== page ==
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A presentation to the Westminster Energy, Environment and Transport Forum by Philip Gomm

I want to start by talking about a friend of mine called Nick. He is a conscientious and loving son who enjoyed a very close relationship with his father.

For some time Nick’s father had been seriously ill and Nick was making regular journeys between East Kent and Essex to spend time at his father’s bedside.

A fortnight ago Nick received a call to say his father had taken a dramatic turn for the worse. Immediately Nick jumped in the car and headed off to be with him.

Unfortunately Nick got stuck in a jam. When his father died, Nick wasn’t sitting at his bedside but sitting in nose-to-tail traffic on the M25.

It sounds melodramatic, but that is the real, human cost of years of under investment in the road network, a creaking network that will come under more pressure as the economy improves and the population grows. Even if you believe that we have reached peak car – that point at which individual car use plateaus, or indeed falls, no matter how much wealthier we get – the explosion of people on this island will conspire to make congestion worse in the future not better.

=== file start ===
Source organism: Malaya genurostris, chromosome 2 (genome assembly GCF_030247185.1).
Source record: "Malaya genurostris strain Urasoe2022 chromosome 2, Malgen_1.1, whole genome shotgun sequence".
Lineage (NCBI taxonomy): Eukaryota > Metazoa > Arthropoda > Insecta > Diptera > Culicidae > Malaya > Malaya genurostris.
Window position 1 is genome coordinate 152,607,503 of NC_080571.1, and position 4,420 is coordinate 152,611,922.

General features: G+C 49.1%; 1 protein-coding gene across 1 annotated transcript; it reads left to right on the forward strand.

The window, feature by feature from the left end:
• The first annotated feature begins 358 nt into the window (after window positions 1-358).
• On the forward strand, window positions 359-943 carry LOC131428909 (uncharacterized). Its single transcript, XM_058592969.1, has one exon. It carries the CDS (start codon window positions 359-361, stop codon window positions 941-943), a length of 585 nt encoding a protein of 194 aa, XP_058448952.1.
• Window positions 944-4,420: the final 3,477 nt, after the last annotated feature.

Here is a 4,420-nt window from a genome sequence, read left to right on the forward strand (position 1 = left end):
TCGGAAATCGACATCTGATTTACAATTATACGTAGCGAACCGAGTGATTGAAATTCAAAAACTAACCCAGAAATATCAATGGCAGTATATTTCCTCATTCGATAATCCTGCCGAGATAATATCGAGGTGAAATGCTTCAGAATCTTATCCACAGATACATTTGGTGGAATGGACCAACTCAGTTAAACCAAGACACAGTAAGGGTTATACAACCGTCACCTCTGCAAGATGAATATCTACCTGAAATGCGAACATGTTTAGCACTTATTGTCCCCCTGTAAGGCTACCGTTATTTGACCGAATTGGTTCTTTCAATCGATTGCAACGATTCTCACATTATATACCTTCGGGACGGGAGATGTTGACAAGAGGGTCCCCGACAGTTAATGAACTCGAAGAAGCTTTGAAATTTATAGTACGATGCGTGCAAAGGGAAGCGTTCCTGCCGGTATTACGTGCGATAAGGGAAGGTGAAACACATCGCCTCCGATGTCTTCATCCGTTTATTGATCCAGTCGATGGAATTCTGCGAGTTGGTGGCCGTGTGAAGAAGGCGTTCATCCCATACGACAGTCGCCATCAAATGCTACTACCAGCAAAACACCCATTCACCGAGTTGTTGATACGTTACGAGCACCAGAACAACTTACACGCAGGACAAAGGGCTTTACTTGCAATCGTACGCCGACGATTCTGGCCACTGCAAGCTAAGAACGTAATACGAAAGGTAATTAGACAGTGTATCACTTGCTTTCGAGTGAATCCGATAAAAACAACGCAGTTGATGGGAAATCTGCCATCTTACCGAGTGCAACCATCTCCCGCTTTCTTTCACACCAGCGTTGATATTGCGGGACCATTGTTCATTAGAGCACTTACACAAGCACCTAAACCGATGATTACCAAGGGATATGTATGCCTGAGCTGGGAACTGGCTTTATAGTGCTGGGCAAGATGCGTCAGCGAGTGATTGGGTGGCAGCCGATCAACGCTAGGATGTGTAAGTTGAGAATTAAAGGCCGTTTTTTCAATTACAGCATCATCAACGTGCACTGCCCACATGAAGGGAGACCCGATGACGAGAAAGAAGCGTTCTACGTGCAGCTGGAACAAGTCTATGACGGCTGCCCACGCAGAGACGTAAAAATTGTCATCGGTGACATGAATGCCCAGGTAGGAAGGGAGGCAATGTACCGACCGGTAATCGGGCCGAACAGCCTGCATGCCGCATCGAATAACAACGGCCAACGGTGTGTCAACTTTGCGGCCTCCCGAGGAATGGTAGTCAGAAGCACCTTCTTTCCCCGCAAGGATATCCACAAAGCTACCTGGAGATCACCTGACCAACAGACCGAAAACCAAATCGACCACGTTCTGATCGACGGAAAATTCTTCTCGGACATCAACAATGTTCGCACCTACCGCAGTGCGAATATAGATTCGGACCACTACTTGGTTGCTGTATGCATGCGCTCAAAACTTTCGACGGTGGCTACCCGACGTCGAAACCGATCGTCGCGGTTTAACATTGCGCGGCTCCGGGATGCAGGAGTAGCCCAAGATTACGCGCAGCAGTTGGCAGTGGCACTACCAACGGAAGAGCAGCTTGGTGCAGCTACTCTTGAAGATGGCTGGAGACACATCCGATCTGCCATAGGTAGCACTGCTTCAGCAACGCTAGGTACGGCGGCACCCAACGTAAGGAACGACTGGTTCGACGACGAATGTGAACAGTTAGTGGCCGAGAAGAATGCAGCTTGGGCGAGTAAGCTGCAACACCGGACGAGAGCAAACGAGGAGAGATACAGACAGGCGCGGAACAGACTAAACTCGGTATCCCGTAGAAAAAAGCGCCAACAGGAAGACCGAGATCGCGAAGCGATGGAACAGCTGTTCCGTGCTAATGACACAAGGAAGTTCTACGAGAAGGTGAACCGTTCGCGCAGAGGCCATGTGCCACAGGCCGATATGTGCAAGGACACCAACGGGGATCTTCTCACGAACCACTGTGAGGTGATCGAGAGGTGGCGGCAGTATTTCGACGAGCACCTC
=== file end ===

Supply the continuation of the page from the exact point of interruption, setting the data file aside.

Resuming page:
There is hope on the horizon however.

When the government announced “the most radical change to the management of our [strategic] highways in nearly half a century, and the biggest investment in improvements since the seventies” we at the RAC Foundation very much welcomed it, notwithstanding that the bulk of the cash comes not in this parliament (what’s left of it) nor even at the beginning of the next, but is back loaded towards the end of the decade.

At least the money should be guaranteed. The RAC Foundation supports the transformation of the Highways Agency into a government owned company with a long term funding settlement similar to that on the railways. But even this raises as many questions as it answers, not least the role of the road user watchdog and, perhaps more importantly, what it being described as an independent monitor.

Note the word monitor rather than regulator. I am sure all of you out there will be familiar with this – Figure 2 of the recently published document: Transforming our Strategic Roads – A summary.

It says that the watchdog and the monitor are there to scrutinise costs, protect users’ interests and advise ministers. The word advise is worth underlining. The monitor is not a formal regulator. Ministers explain this purely advisory function by saying a formal economic regulator is not as necessary as it is in some other sectors because there are no direct charges to users. No direct charges? I hear 36 million drivers vehemently disagreeing. What about the £33 billion or so they contribute each year in fuel duty and VED alone?